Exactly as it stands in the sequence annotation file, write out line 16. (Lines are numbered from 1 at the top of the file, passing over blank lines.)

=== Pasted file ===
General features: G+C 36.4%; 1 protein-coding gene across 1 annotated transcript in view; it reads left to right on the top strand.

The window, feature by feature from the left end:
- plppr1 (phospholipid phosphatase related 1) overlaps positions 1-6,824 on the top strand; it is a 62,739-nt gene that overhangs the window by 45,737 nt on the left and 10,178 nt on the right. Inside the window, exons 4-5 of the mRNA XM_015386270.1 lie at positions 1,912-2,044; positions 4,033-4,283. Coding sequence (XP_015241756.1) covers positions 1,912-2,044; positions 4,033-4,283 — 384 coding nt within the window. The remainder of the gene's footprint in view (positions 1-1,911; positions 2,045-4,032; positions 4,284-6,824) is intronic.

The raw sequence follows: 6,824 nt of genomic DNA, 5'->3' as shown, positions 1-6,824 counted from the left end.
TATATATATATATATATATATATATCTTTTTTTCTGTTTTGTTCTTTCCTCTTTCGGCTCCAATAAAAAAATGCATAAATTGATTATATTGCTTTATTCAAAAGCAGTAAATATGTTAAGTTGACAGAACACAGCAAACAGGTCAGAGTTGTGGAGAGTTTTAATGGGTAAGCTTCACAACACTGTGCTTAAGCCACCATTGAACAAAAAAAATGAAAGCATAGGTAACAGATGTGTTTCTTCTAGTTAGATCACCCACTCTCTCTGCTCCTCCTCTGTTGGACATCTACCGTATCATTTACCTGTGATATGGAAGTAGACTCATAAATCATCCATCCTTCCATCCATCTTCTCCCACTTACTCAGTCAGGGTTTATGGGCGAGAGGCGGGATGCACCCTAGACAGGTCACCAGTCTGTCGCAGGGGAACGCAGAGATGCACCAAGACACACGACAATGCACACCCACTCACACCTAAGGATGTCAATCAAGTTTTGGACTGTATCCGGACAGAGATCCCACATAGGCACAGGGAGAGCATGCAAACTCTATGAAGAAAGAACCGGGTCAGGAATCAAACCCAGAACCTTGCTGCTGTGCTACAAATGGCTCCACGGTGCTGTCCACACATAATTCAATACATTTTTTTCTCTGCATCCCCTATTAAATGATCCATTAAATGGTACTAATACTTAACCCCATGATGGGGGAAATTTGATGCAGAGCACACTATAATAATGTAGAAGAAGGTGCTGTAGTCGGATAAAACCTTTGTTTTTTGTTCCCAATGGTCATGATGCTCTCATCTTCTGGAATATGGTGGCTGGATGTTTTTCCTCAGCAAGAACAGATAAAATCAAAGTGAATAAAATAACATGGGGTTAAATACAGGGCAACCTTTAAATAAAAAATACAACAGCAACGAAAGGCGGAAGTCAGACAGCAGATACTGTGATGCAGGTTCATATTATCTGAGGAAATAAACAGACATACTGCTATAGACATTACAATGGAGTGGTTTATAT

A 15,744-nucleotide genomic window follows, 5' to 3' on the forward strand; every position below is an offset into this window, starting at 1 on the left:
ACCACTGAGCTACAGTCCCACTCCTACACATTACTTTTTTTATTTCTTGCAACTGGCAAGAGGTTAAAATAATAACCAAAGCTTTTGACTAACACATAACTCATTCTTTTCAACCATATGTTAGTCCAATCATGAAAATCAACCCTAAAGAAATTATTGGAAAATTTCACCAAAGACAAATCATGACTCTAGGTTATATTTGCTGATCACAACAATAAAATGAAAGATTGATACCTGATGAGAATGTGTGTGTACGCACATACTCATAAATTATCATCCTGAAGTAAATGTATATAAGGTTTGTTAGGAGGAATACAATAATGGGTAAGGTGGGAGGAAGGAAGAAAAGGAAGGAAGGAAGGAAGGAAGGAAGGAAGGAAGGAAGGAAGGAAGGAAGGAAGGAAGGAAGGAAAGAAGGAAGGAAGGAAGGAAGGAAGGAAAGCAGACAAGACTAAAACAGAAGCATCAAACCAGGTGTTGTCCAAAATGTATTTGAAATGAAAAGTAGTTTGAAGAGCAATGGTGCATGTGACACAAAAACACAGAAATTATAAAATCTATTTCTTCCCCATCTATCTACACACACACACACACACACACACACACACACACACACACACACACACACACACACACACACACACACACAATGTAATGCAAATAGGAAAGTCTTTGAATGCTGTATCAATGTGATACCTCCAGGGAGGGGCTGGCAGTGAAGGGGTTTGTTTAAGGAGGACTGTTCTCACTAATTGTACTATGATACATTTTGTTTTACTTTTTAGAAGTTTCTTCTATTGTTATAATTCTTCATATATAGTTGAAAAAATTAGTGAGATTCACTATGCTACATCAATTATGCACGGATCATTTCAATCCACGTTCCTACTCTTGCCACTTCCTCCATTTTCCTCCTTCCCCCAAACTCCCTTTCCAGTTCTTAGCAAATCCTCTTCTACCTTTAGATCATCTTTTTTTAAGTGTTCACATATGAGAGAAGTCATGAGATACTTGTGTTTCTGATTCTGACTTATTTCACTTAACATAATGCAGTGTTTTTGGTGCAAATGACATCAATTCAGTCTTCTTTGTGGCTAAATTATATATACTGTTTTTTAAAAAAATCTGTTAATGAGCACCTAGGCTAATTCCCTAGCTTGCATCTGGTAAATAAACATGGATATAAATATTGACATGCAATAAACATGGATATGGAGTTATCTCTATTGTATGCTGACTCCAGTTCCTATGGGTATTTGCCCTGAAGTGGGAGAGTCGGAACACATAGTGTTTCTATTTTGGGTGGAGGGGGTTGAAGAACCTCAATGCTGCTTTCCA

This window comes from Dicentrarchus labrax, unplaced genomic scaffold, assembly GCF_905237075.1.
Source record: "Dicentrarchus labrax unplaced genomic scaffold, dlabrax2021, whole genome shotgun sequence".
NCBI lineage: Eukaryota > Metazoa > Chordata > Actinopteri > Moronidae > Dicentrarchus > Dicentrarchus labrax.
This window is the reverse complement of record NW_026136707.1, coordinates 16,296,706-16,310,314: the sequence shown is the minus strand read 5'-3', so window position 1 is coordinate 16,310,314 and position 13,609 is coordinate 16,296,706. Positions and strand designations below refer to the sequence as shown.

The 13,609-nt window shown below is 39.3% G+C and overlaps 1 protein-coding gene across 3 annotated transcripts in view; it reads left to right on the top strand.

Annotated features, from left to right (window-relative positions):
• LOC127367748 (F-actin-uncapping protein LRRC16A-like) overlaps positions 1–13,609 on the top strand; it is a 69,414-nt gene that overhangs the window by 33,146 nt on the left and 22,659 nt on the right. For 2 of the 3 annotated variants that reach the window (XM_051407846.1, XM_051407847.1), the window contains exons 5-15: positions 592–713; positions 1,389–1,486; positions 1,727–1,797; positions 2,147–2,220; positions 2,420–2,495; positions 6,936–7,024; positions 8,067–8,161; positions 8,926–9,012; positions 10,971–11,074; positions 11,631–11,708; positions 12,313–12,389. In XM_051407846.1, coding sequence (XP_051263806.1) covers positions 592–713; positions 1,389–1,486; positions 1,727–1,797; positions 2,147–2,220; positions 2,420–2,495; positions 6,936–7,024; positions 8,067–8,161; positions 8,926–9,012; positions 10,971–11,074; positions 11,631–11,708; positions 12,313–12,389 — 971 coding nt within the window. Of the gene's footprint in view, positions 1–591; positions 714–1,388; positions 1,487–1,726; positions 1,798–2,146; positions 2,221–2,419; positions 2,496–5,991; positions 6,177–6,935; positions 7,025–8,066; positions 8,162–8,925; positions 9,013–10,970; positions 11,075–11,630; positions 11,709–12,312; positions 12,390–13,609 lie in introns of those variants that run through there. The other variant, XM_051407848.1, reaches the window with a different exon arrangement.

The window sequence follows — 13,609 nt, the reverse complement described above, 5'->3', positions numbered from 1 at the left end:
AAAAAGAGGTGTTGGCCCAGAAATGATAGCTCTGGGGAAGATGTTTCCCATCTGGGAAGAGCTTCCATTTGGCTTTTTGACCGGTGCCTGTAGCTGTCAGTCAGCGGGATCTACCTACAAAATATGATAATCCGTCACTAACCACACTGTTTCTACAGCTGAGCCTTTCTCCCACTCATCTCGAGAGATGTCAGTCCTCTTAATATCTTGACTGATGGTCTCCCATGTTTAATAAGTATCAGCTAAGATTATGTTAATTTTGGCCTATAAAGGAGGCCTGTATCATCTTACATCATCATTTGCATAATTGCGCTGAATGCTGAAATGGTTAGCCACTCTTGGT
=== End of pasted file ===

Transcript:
AAAAAGAGGTGTTGGCCCAGAAATGATAGCTCTGGGGAAGATGTTTCCCATCTGGGAAGAGCTTCCATTTGGCTTTTTGACCGGTGCCTGTAGCTGTCAGTCAGCGGGATCTACCTACAAAATATGATAATCCGTCACTAACCACACTGTTTCTACAGCTGAGCCTTTCTCCCACTCATCTCGAGAGATGTCAGTCCTCTTAATATCTTGACTGATGGTCTCCCATGTTTAATAAGTATCAGCTAAGATTATGTTAATTTTGGCCTATAAAGGAGGCCTGTATCATCTTACATCATCATTTGCATAATTGCGCTGAATGCTGAAATGGTTAGCCACTCTTGGT